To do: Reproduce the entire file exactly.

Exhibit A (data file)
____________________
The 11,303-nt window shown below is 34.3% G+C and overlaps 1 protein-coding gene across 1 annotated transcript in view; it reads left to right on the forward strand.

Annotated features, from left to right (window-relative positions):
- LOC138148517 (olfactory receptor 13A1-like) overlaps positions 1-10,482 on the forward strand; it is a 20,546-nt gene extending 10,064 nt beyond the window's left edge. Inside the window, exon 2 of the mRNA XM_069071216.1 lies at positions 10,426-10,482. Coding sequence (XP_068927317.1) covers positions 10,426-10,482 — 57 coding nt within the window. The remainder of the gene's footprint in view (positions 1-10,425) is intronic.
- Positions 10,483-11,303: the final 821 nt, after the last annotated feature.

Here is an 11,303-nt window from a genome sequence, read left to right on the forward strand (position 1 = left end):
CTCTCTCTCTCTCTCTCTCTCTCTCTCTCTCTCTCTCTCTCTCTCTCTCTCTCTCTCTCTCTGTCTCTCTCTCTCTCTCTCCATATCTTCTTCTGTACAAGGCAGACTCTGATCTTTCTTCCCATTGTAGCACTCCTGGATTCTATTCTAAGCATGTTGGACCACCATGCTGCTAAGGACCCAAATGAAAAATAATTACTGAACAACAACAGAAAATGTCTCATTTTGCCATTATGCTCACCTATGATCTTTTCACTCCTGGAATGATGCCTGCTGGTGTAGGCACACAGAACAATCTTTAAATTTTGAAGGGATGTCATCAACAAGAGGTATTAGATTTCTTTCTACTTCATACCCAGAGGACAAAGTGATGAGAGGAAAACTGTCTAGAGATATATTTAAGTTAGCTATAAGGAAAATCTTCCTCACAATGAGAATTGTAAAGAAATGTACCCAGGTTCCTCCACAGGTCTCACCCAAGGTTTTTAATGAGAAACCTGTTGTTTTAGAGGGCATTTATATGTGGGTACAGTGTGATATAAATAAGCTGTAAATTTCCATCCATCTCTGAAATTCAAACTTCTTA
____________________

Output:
The 11,303-nt window shown below is 34.3% G+C and overlaps 1 protein-coding gene across 1 annotated transcript in view; it reads left to right on the forward strand.

Annotated features, from left to right (window-relative positions):
- LOC138148517 (olfactory receptor 13A1-like) overlaps positions 1-10,482 on the forward strand; it is a 20,546-nt gene extending 10,064 nt beyond the window's left edge. Inside the window, exon 2 of the mRNA XM_069071216.1 lies at positions 10,426-10,482. Coding sequence (XP_068927317.1) covers positions 10,426-10,482 — 57 coding nt within the window. The remainder of the gene's footprint in view (positions 1-10,425) is intronic.
- Positions 10,483-11,303: the final 821 nt, after the last annotated feature.

Here is an 11,303-nt window from a genome sequence, read left to right on the forward strand (position 1 = left end):
CTCTCTCTCTCTCTCTCTCTCTCTCTCTCTCTCTCTCTCTCTCTCTCTCTCTCTCTCTCTCTGTCTCTCTCTCTCTCTCTCCATATCTTCTTCTGTACAAGGCAGACTCTGATCTTTCTTCCCATTGTAGCACTCCTGGATTCTATTCTAAGCATGTTGGACCACCATGCTGCTAAGGACCCAAATGAAAAATAATTACTGAACAACAACAGAAAATGTCTCATTTTGCCATTATGCTCACCTATGATCTTTTCACTCCTGGAATGATGCCTGCTGGTGTAGGCACACAGAACAATCTTTAAATTTTGAAGGGATGTCATCAACAAGAGGTATTAGATTTCTTTCTACTTCATACCCAGAGGACAAAGTGATGAGAGGAAAACTGTCTAGAGATATATTTAAGTTAGCTATAAGGAAAATCTTCCTCACAATGAGAATTGTAAAGAAATGTACCCAGGTTCCTCCACAGGTCTCACCCAAGGTTTTTAATGAGAAACCTGTTGTTTTAGAGGGCATTTATATGTGGGTACAGTGTGATATAAATAAGCTGTAAATTTCCATCCATCTCTGAAATTCAAACTTCTTA